60–64: Pass

Work which is basically competent, and, in the case of dissertations, reasonably independent. Interesting and provocative ideas may not be not carried through fully convincingly. The main thesis may be vague, too general, too unambitious or else over‐ambitious. There may be gaps in the bibliography, deficiencies in the overall structure; and weaknesses of analysis and argument. A piece of work which is not always clearly written.

59 and below: Fail


Work which although it is broadly relevant and in parts competent lacks organisation or breadth of reference. Work in this category will often be derivative rather than independent. Essays and dissertations in this range may show evidence of poor judgement, contain sections which are poorly related to the main argument, display cogent argument only fitfully or display lack of clarity in writing.

Mark 0–57: FAIL

Work that, while it may show reasonable knowledge of the material, and serious effort, reveals deficiencies in understanding, organisation or breadth of reference. Work that is derivative or irrelevant, ignorant or extremely superficial. Work showing minimal understanding of material or serious deficiencies in argument.

 Students are required to pass in each part of the examination separately (i.e. the essays, which together account for 40% and the dissertation which accounts for 60%), except in the following special circumstances:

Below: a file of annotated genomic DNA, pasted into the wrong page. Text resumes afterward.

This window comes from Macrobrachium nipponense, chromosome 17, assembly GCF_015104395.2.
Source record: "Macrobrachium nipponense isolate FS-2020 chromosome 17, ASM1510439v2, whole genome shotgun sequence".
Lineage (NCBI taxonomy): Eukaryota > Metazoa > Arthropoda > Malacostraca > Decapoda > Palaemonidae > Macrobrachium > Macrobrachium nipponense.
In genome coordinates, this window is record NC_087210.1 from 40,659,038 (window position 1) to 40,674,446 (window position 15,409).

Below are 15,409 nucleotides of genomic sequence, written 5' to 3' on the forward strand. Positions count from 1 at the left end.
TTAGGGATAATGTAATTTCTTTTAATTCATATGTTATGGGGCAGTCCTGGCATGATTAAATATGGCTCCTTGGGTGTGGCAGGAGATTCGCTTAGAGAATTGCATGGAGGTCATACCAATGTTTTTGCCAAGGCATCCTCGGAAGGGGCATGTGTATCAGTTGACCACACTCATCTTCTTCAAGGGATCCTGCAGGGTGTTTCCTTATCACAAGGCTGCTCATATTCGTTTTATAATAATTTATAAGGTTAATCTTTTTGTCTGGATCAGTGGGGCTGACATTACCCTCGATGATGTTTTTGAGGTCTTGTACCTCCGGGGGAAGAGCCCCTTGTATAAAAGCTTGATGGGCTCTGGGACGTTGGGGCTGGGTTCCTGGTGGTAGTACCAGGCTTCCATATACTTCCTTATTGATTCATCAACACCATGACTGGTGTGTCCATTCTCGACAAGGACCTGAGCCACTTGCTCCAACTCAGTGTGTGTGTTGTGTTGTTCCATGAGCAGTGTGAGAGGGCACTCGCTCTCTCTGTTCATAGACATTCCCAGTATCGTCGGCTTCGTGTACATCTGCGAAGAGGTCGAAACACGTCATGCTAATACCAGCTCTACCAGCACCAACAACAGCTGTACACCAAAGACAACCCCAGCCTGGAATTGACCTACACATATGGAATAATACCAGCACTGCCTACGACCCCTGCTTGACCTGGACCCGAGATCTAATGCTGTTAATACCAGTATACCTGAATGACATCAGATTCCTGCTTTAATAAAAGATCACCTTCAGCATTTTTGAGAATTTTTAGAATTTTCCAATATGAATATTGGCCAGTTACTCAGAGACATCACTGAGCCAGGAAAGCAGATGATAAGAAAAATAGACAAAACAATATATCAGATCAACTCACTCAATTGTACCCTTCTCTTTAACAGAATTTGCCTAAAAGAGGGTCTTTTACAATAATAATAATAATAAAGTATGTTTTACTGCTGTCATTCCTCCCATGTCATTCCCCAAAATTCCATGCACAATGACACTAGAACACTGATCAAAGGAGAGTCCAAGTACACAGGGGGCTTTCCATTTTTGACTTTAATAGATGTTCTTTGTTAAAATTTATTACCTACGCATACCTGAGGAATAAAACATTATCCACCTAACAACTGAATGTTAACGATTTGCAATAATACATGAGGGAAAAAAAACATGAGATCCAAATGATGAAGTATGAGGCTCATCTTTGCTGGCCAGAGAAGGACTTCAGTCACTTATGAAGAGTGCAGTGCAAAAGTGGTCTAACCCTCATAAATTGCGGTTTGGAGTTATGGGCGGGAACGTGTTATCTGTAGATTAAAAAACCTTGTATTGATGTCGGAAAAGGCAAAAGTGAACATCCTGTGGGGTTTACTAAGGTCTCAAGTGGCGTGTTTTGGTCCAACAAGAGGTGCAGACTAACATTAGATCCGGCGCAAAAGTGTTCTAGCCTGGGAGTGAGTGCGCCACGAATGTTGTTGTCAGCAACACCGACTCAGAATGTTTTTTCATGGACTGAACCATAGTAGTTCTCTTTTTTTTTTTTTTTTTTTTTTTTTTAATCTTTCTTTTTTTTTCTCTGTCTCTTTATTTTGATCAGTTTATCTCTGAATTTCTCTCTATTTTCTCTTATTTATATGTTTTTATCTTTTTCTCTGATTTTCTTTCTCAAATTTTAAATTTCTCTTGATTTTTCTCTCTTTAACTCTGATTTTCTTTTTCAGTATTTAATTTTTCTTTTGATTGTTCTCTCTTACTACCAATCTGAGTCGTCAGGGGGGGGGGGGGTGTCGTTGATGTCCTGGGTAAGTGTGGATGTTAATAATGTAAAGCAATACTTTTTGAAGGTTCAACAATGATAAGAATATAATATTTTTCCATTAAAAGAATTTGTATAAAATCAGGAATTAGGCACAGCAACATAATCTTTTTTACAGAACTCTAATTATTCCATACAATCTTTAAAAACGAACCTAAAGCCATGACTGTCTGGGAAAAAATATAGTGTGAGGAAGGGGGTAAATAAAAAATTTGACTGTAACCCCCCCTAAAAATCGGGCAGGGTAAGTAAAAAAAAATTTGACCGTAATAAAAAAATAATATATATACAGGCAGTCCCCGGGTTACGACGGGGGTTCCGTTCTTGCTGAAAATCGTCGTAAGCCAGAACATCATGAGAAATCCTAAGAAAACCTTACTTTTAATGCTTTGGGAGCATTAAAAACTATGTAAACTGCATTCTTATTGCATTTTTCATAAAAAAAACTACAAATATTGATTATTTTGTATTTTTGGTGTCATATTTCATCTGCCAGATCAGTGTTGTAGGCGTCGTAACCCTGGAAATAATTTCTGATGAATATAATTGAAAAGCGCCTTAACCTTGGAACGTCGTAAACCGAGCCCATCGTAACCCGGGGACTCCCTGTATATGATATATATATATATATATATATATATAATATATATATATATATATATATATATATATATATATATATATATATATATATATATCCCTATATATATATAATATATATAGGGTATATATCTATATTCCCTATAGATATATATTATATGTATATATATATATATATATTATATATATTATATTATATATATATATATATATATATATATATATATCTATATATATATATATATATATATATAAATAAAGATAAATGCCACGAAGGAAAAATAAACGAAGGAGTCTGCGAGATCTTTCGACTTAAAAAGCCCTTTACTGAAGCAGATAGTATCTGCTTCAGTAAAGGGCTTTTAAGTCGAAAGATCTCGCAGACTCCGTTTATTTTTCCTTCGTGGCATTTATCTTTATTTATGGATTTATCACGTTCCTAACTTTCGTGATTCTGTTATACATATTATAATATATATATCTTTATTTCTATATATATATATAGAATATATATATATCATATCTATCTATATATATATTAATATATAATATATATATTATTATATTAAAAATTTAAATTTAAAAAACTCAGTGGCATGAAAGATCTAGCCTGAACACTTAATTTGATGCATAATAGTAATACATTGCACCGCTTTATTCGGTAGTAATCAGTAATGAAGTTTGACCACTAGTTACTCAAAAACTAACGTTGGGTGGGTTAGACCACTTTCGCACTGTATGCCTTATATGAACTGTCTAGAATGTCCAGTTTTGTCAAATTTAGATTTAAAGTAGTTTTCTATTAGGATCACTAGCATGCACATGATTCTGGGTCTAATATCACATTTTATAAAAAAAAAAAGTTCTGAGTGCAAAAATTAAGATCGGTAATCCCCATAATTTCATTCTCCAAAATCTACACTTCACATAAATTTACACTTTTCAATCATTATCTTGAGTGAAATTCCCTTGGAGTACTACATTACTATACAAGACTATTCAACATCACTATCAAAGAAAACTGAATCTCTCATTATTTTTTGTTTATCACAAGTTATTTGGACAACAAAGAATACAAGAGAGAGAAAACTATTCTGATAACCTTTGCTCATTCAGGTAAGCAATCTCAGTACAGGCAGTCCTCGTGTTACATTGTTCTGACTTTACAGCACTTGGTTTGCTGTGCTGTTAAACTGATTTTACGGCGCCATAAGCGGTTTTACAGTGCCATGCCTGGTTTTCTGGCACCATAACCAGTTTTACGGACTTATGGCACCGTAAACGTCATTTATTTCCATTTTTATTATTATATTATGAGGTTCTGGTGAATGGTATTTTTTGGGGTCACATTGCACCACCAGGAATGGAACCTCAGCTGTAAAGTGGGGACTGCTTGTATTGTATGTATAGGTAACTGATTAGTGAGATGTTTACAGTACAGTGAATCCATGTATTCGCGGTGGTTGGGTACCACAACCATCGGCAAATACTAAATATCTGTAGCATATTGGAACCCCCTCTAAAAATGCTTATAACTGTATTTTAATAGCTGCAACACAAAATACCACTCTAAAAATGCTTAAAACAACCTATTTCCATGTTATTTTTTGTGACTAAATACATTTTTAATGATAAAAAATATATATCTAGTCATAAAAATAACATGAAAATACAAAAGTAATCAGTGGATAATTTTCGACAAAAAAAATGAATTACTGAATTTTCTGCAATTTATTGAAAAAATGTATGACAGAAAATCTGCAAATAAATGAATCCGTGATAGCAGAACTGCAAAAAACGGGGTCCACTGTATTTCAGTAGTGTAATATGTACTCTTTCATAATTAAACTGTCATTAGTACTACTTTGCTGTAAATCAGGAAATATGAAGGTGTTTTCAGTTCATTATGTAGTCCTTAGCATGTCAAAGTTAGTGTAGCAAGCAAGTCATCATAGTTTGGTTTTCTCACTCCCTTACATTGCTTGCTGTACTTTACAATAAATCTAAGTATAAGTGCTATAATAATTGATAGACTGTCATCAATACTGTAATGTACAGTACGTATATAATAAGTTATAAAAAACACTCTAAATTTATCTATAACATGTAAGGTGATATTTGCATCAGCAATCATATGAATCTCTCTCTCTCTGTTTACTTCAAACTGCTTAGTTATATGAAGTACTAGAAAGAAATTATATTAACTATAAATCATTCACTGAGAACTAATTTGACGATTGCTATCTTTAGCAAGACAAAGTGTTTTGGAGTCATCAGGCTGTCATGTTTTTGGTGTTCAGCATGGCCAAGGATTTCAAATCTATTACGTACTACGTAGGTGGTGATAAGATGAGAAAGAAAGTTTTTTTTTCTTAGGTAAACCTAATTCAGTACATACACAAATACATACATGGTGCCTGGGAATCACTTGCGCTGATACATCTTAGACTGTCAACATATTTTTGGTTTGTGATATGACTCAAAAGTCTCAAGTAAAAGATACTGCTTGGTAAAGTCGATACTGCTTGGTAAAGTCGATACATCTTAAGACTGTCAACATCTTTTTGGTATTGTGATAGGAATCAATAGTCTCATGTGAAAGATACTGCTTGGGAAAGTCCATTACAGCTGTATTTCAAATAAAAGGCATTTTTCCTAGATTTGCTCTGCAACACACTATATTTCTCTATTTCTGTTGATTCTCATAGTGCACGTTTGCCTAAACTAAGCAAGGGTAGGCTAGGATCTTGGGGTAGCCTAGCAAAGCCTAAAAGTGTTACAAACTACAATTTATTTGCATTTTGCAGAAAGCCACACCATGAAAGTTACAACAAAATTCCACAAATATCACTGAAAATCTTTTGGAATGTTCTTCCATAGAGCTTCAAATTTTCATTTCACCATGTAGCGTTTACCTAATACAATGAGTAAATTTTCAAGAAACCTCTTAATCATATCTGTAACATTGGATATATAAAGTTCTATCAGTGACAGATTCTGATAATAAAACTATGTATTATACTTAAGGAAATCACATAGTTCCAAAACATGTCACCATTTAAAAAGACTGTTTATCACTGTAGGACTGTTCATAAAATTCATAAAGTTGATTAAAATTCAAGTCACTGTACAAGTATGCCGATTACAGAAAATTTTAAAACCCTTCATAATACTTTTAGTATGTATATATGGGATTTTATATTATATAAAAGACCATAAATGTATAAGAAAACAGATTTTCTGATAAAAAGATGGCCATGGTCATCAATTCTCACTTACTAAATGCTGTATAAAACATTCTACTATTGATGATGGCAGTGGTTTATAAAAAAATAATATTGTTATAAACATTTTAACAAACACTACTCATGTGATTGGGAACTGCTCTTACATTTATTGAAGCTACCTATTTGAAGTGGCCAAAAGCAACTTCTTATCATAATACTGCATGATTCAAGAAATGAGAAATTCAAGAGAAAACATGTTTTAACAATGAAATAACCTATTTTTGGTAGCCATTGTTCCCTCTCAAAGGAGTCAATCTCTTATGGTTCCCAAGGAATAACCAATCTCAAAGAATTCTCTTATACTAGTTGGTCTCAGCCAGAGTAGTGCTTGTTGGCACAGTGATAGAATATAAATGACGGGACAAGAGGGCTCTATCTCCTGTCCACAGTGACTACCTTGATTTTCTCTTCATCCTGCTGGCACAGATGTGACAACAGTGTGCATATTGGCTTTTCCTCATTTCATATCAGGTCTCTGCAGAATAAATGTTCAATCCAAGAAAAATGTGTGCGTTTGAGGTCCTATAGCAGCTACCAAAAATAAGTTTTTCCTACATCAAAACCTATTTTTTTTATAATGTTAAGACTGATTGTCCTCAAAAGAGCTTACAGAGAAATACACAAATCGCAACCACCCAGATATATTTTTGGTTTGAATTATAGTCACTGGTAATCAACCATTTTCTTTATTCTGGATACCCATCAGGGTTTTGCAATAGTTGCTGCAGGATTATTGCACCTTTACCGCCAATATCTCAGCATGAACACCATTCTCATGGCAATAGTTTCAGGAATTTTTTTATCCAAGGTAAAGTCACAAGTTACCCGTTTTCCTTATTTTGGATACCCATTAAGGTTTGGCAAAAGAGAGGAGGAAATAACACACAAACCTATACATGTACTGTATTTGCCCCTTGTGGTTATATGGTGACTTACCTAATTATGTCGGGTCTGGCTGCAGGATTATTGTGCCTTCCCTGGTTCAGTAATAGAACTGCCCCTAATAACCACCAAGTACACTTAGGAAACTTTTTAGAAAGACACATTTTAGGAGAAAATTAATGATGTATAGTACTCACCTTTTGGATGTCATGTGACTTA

• A student whose failure in the essays is marginal shall be allowed to submit a dissertation, and a high performance in the dissertation may be taken into account by the Degree Committee in determining their recommendation.  Students whose overall essay mark is a marginal fail will be warned by the MPhil Manager in April. There is no provision for submitting a revised dissertation.
  • Where a student's failure in the dissertation is marginal, a high performance in the essays may be taken into consideration by the Degree Committee in determining their recommendation to the Board of Graduate Studies.

At the end of the course, examiners may decide to hold an oral examination. Such an examination will in any case be necessary if the essays are judged to be a marginal fail or if the agreed mark for the dissertation is a fail.


The Benyamin Habib Prize is awarded each year to the MPhil student who has the best overall performance in the formally assessed essays.


Students receive informal verbal feedback on their MPhil performance from the MPhil Manager after the Degree Committee meeting on Monday 25 June. Transcripts and copies of the examiners' reports will be available after marks have been formally ratified by the Board of Graduate Studies.

Degree approval

More information about this process can be found at the Student Registry website. Students’ Colleges are their primary contacts regarding graduation arrangements.